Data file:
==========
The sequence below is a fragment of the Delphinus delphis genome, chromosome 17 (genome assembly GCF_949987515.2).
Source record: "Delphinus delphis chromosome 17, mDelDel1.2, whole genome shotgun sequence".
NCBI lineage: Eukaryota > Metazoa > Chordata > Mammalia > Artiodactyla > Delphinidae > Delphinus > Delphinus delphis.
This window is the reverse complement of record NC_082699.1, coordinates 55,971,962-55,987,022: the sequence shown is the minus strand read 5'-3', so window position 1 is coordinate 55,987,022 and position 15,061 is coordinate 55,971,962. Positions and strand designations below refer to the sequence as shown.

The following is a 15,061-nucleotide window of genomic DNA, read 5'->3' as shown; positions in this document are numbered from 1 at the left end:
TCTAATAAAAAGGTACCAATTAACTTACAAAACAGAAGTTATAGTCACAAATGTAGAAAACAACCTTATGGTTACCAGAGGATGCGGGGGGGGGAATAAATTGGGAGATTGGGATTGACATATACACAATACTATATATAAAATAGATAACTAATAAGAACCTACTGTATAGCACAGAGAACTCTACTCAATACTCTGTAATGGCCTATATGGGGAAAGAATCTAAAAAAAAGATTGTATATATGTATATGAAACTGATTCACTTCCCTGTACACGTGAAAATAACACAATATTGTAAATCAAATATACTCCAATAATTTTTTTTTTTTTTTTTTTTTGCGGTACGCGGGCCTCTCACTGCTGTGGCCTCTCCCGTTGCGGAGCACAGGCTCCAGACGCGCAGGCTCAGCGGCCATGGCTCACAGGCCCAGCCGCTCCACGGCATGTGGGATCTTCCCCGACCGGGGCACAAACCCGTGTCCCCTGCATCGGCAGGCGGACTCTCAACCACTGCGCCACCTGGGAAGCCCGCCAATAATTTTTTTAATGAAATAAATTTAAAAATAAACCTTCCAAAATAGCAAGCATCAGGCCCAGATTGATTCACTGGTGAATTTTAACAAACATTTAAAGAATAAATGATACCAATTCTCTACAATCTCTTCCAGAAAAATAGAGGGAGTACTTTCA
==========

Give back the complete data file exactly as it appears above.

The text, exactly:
The sequence below is a fragment of the Delphinus delphis genome, chromosome 17 (genome assembly GCF_949987515.2).
Source record: "Delphinus delphis chromosome 17, mDelDel1.2, whole genome shotgun sequence".
NCBI lineage: Eukaryota > Metazoa > Chordata > Mammalia > Artiodactyla > Delphinidae > Delphinus > Delphinus delphis.
This window is the reverse complement of record NC_082699.1, coordinates 55,971,962-55,987,022: the sequence shown is the minus strand read 5'-3', so window position 1 is coordinate 55,987,022 and position 15,061 is coordinate 55,971,962. Positions and strand designations below refer to the sequence as shown.

The following is a 15,061-nucleotide window of genomic DNA, read 5'->3' as shown; positions in this document are numbered from 1 at the left end:
TCTAATAAAAAGGTACCAATTAACTTACAAAACAGAAGTTATAGTCACAAATGTAGAAAACAACCTTATGGTTACCAGAGGATGCGGGGGGGGGAATAAATTGGGAGATTGGGATTGACATATACACAATACTATATATAAAATAGATAACTAATAAGAACCTACTGTATAGCACAGAGAACTCTACTCAATACTCTGTAATGGCCTATATGGGGAAAGAATCTAAAAAAAAGATTGTATATATGTATATGAAACTGATTCACTTCCCTGTACACGTGAAAATAACACAATATTGTAAATCAAATATACTCCAATAATTTTTTTTTTTTTTTTTTTTTGCGGTACGCGGGCCTCTCACTGCTGTGGCCTCTCCCGTTGCGGAGCACAGGCTCCAGACGCGCAGGCTCAGCGGCCATGGCTCACAGGCCCAGCCGCTCCACGGCATGTGGGATCTTCCCCGACCGGGGCACAAACCCGTGTCCCCTGCATCGGCAGGCGGACTCTCAACCACTGCGCCACCTGGGAAGCCCGCCAATAATTTTTTTAATGAAATAAATTTAAAAATAAACCTTCCAAAATAGCAAGCATCAGGCCCAGATTGATTCACTGGTGAATTTTAACAAACATTTAAAGAATAAATGATACCAATTCTCTACAATCTCTTCCAGAAAAATAGAGGGAGTACTTTCA